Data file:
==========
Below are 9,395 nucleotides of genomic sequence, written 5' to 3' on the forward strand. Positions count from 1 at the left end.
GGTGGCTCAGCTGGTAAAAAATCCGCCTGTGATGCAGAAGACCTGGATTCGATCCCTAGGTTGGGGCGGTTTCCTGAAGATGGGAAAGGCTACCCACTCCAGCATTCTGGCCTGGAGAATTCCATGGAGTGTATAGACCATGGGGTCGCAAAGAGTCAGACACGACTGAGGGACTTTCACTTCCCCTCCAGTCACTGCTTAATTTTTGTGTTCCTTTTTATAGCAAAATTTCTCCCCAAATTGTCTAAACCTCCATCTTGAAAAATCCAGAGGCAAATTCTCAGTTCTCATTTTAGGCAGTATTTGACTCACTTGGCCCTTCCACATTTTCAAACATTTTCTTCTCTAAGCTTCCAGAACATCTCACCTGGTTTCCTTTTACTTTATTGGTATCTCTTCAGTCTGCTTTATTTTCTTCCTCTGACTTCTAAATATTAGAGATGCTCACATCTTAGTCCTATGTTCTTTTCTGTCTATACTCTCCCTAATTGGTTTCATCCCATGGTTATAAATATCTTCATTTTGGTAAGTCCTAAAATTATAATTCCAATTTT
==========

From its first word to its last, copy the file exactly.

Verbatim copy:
Below are 9,395 nucleotides of genomic sequence, written 5' to 3' on the forward strand. Positions count from 1 at the left end.
GGTGGCTCAGCTGGTAAAAAATCCGCCTGTGATGCAGAAGACCTGGATTCGATCCCTAGGTTGGGGCGGTTTCCTGAAGATGGGAAAGGCTACCCACTCCAGCATTCTGGCCTGGAGAATTCCATGGAGTGTATAGACCATGGGGTCGCAAAGAGTCAGACACGACTGAGGGACTTTCACTTCCCCTCCAGTCACTGCTTAATTTTTGTGTTCCTTTTTATAGCAAAATTTCTCCCCAAATTGTCTAAACCTCCATCTTGAAAAATCCAGAGGCAAATTCTCAGTTCTCATTTTAGGCAGTATTTGACTCACTTGGCCCTTCCACATTTTCAAACATTTTCTTCTCTAAGCTTCCAGAACATCTCACCTGGTTTCCTTTTACTTTATTGGTATCTCTTCAGTCTGCTTTATTTTCTTCCTCTGACTTCTAAATATTAGAGATGCTCACATCTTAGTCCTATGTTCTTTTCTGTCTATACTCTCCCTAATTGGTTTCATCCCATGGTTATAAATATCTTCATTTTGGTAAGTCCTAAAATTATAATTCCAATTTT